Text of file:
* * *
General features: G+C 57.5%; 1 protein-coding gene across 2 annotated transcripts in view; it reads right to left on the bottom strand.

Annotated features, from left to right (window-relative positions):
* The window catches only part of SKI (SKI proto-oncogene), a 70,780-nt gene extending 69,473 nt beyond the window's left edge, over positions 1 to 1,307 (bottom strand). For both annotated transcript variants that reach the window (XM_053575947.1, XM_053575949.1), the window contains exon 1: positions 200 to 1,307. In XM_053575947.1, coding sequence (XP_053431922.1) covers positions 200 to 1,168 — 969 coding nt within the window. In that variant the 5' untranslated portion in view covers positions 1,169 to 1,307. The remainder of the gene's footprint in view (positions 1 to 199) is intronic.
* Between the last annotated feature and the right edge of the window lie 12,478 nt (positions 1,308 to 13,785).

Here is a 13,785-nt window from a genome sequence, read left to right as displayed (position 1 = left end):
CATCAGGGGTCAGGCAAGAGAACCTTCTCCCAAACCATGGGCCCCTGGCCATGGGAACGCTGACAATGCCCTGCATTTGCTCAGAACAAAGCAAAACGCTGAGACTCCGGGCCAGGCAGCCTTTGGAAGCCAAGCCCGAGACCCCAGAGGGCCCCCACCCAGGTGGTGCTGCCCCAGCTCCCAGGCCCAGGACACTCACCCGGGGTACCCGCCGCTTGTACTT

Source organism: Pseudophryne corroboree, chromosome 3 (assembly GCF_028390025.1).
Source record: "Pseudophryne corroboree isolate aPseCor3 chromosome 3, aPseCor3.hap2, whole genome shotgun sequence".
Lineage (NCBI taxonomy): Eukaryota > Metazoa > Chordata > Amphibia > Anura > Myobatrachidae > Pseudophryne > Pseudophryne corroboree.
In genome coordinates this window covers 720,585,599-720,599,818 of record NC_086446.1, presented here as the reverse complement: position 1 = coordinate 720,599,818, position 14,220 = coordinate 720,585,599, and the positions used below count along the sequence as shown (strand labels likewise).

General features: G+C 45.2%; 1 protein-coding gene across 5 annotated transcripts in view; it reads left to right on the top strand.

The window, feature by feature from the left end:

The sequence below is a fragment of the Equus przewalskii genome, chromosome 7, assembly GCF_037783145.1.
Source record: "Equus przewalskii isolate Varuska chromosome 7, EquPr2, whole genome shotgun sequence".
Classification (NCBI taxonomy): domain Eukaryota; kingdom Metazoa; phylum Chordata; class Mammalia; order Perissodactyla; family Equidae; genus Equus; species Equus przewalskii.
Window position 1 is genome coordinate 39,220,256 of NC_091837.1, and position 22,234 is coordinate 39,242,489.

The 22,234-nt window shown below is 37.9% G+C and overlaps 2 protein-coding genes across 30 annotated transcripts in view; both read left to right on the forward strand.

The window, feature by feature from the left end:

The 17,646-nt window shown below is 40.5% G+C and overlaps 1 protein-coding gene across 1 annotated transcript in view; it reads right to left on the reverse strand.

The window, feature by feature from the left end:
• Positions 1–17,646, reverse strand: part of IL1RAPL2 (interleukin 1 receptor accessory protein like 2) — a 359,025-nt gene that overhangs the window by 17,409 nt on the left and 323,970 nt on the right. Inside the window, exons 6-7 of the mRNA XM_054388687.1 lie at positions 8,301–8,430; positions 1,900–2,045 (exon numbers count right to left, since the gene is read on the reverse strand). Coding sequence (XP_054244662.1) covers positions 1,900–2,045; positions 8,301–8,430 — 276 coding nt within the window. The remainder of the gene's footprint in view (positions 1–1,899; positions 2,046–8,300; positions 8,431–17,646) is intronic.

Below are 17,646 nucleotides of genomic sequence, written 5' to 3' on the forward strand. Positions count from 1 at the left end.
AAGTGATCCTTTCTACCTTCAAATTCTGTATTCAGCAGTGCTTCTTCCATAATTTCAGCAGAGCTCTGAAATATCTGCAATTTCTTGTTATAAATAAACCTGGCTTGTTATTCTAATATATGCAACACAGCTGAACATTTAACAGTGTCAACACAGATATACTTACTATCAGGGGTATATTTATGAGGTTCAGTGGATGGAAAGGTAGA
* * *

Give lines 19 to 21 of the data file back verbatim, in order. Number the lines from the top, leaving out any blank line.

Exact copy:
The 17,646-nt window shown below is 40.5% G+C and overlaps 1 protein-coding gene across 1 annotated transcript in view; it reads right to left on the reverse strand.

The window, feature by feature from the left end:
• Positions 1–17,646, reverse strand: part of IL1RAPL2 (interleukin 1 receptor accessory protein like 2) — a 359,025-nt gene that overhangs the window by 17,409 nt on the left and 323,970 nt on the right. Inside the window, exons 6-7 of the mRNA XM_054388687.1 lie at positions 8,301–8,430; positions 1,900–2,045 (exon numbers count right to left, since the gene is read on the reverse strand). Coding sequence (XP_054244662.1) covers positions 1,900–2,045; positions 8,301–8,430 — 276 coding nt within the window. The remainder of the gene's footprint in view (positions 1–1,899; positions 2,046–8,300; positions 8,431–17,646) is intronic.